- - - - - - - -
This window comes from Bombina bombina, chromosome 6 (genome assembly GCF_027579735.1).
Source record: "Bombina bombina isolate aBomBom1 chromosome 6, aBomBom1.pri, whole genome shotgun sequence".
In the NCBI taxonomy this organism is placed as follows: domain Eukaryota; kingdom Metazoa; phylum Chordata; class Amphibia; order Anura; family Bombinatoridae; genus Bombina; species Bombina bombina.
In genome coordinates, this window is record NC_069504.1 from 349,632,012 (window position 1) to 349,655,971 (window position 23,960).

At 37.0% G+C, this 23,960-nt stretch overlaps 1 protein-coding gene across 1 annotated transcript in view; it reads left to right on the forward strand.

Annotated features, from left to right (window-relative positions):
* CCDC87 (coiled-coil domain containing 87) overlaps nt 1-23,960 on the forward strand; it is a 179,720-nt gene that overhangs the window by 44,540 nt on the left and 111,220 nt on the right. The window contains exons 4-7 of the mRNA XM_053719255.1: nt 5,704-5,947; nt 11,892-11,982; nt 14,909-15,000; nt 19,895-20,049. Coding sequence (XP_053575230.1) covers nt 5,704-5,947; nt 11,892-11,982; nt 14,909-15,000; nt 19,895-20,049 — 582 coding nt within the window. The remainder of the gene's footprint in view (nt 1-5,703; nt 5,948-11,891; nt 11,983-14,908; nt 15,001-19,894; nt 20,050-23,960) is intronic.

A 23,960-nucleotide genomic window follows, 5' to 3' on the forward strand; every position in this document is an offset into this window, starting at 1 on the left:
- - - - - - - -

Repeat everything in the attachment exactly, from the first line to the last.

This window comes from Bombina bombina, chromosome 6 (genome assembly GCF_027579735.1).
Source record: "Bombina bombina isolate aBomBom1 chromosome 6, aBomBom1.pri, whole genome shotgun sequence".
In the NCBI taxonomy this organism is placed as follows: domain Eukaryota; kingdom Metazoa; phylum Chordata; class Amphibia; order Anura; family Bombinatoridae; genus Bombina; species Bombina bombina.
In genome coordinates, this window is record NC_069504.1 from 349,632,012 (window position 1) to 349,655,971 (window position 23,960).

At 37.0% G+C, this 23,960-nt stretch overlaps 1 protein-coding gene across 1 annotated transcript in view; it reads left to right on the forward strand.

Annotated features, from left to right (window-relative positions):
* CCDC87 (coiled-coil domain containing 87) overlaps nt 1-23,960 on the forward strand; it is a 179,720-nt gene that overhangs the window by 44,540 nt on the left and 111,220 nt on the right. The window contains exons 4-7 of the mRNA XM_053719255.1: nt 5,704-5,947; nt 11,892-11,982; nt 14,909-15,000; nt 19,895-20,049. Coding sequence (XP_053575230.1) covers nt 5,704-5,947; nt 11,892-11,982; nt 14,909-15,000; nt 19,895-20,049 — 582 coding nt within the window. The remainder of the gene's footprint in view (nt 1-5,703; nt 5,948-11,891; nt 11,983-14,908; nt 15,001-19,894; nt 20,050-23,960) is intronic.

A 23,960-nucleotide genomic window follows, 5' to 3' on the forward strand; every position in this document is an offset into this window, starting at 1 on the left: